Use point or spot lights to guide the viewers eye to the focal area to make it clear where they should be looking. Naturally we will look at the brightest or most colourful area of the image. Using contrasting colours and intensity of light is one of the best ways to catch the viewers eye immediately. As we are working with dynamic lighting it is important to think about performance cost when working with lighting. It is much cheaper to use spot lights than point lights so I would try to get the result you want with these if possible. For this scene we are only going to have a few lights so it's not an issue. Try to always link lights back to what could be a source of light in the scene, even if it is not completely accurate to real life it just needs to get the message across and be believable.
You should work using the temperature feature in Unreal rather than changing the colour of the light where possible, as it will be more accurate to real life. Often we make the light closer to white than it actually should be when we do it manually. When working with dynamic lights keep the attenuation radius as low as possible while aiming to still get the result you want. Avoid having the radius of multiple lights overlapping as this will have an affect on performance when using dynamic lights.
6. Asset composition
Lighting can often overlap with environment art. It can be very useful to know how PBR materials work and how to tweak them so that light can react to them correctly. It's also important to have an understanding of how to create strong composition in your work.
Foreground, midground and background
The key here is to make sure that the viewer looks at your focal prop/area, while positioning props that tell a story leading up to it. I ensured that the broken trees and pillars point towards the focal area. I also made sure to think about foreground, midground and background. The composition will be stronger if there is a clear distinction between them. You can separate these areas using contrasting lights or having areas where there is more or less light to add depth.
It is important to think about the image as a whole. Imagine you're taking a photograph and you want to get the perfect shot. You want the image to be purposely balanced or unbalanced. The areas I circled above felt like they were drawing attention away from the focal object, I added foliage and shadows to fill these areas. Often with composition it's a case of instinctively thinking 'what doesn't look right with this' and then acting upon it.
I have a path which leads directly to the focal point, the foliage leads down the side of the path and there are leading lines with the positioning of the props to point to the focal point.
7. Mood and Time of Day
Alternative Moods and Times of Day
You should now have everything set up. It's just a case of tweaking the colour, intensity and angle of the directional light, sky light and use fog to drastically change the different moods and times of day to match your reference/moodboard or whatever idea you have in your head while reading this article.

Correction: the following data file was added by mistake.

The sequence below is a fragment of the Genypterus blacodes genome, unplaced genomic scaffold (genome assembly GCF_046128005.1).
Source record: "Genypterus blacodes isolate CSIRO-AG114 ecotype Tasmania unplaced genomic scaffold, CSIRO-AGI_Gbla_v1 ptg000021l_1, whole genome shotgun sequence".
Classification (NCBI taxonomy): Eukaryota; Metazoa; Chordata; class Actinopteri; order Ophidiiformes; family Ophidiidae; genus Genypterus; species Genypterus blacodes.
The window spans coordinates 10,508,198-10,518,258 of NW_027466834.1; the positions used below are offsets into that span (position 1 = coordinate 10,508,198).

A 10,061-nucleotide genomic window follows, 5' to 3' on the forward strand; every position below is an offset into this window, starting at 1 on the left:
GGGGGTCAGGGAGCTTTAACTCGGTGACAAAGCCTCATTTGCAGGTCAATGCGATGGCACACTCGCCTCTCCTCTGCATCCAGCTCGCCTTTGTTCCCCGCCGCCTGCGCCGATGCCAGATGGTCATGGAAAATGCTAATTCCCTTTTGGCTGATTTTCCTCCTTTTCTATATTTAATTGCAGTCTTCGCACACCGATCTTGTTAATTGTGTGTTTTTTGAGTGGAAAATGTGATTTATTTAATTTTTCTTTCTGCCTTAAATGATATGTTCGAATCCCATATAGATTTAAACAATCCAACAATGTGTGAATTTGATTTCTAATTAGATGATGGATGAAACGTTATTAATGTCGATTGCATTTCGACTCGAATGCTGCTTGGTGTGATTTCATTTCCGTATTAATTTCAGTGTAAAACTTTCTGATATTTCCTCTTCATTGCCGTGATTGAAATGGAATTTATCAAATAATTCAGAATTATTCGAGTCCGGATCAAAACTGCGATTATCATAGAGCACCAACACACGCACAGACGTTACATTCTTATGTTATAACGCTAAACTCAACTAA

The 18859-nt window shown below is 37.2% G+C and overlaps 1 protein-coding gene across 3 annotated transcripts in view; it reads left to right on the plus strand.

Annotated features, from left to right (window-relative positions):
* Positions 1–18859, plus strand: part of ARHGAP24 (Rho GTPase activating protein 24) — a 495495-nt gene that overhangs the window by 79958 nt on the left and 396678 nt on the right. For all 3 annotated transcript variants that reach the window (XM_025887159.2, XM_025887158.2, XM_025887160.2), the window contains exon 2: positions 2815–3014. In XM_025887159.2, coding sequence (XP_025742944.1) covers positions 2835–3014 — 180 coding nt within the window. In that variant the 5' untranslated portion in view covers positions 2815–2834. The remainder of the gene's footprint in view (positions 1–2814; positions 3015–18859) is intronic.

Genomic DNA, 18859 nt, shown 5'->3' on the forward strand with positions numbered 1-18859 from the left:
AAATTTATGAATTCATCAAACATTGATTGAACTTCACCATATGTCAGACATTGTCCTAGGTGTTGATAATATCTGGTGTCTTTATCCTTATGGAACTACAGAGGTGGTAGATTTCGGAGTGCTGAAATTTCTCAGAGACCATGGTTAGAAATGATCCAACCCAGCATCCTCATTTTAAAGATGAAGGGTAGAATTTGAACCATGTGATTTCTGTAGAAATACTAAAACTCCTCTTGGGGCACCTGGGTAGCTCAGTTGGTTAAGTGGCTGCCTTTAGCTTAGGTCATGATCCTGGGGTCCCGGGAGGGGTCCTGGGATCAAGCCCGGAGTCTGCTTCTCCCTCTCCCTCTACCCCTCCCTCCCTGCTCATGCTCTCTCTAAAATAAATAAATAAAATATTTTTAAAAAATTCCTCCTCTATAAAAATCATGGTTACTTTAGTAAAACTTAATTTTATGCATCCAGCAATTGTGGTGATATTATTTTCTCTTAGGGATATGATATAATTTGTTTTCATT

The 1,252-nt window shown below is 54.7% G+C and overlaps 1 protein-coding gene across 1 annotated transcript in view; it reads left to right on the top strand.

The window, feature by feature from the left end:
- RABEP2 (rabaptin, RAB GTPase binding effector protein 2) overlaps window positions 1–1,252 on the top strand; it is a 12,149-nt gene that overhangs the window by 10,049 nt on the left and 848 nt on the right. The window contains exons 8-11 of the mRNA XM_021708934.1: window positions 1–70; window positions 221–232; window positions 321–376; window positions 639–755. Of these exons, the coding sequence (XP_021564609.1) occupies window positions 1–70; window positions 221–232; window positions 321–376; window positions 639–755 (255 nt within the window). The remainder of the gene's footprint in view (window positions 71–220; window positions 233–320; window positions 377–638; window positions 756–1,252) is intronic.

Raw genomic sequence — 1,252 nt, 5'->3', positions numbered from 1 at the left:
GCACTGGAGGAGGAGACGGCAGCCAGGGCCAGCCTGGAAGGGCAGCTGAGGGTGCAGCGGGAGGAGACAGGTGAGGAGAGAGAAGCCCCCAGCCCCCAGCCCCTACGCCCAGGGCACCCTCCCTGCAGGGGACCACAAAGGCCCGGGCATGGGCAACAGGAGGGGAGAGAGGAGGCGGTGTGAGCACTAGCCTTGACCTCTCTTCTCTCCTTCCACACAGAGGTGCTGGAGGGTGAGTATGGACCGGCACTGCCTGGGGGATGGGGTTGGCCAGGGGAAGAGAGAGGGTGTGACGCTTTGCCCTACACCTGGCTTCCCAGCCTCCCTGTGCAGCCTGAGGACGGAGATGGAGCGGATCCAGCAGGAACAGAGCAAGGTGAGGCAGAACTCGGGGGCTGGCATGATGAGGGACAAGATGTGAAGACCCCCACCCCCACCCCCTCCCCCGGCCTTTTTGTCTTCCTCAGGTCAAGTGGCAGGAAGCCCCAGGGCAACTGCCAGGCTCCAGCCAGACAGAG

There are various ways to control the mood and time of day in a scene, such as to play with the contrast, light and dark areas, shadows, colour, fog and post-process, I'd recommend trying to break down how it looks in your reference and then try to replicate it.
Let's have a go creating some different moods and times of day in our scene.
(Both of these examples are provided in the project.)
I used the height of the sky sphere to sit the sit the sun just behind the focal point. I increased the brightness of the sun and the used a warm temperature for the directional light to really make the scene feel warm. For the sky light I used blue just to balance out the image and prevent it from being overly orange. I think this looked quite nice as it made the shadows a bit colder and added some extra contrast. If you can see the sun then it's important to make sure that the direction light is facing in the same direction for the shadows to make sense.
I brought the height of the sky sphere right down and adjusted the cloud opacity and star brightness to get a convincing night sky. I adjusted the temperature of the directional light to add the overall blue values to the scene. I also increased the volumetric scattering intensity to allow the light to make the fog a bit more prominent around the areas where there is light.
There are lots of different looks that fog can give your scene, however in most scenarios it is important not to overdo it.
One nice way you can get more realistic fog is to enable volumetric fog. This will allow the colour and intensity of your lights to pass through and affect the fog, producing a much more realistic and varied result. For a portfolio piece this could look really nice, for games it's a matter of whether you can afford to use it within your budget. However, with how easy it is to enable in Unreal it is worth enabling and then trying to recreate the result in a cheaper way if you can't afford to use it.
Here is an extreme example of the difference in results you can get from using fog with or without the volumetric option enabled:
8. Polish/Artistic pass.
Does it need to be 100% realistic?
No, the most important thing is to make sure that the story and mood/atmosphere is represented within the lighting. Making sure that the image is more visually pleasing will often require you to break the rules and not always stay true to how something is in real life. As long as the viewer can understand where the light is coming from and it makes sense then that is fine. If it can look better by breaking the rules, do it. Think of it as setting up a shot for a film, they often use artificial or controlled lighting because you can really control the end result and get the story or mood of the scene across.
Fake it to make it
This could be from using colour grading in the post process, to adding extra lights into the scene to create fake bounces. I would recommend this being the very final part of the work, ensuring that you don't need to add huge amounts of colour grading or an un-manageable number of lights to the scene. Aim to get the best results using the minimum lights and colour grading possible first, as it will make it easier to manage later.
Thank you for reading the article, I hope you've learned something from it. If you have any questions at all about the article feel free to message me on Twitter @JoeTaylorArt or email me: JoeTaylorArt@outlook.com. If you have a go yourself, feel free to share the results with me!
If you just read this article or you downloaded the project and followed along, It would be greatly appreciated if you could fill in the survey below, which lets me know how helpful my tutorial has been and what could be improved in the future. The findings from this will be used as part of my University final year project.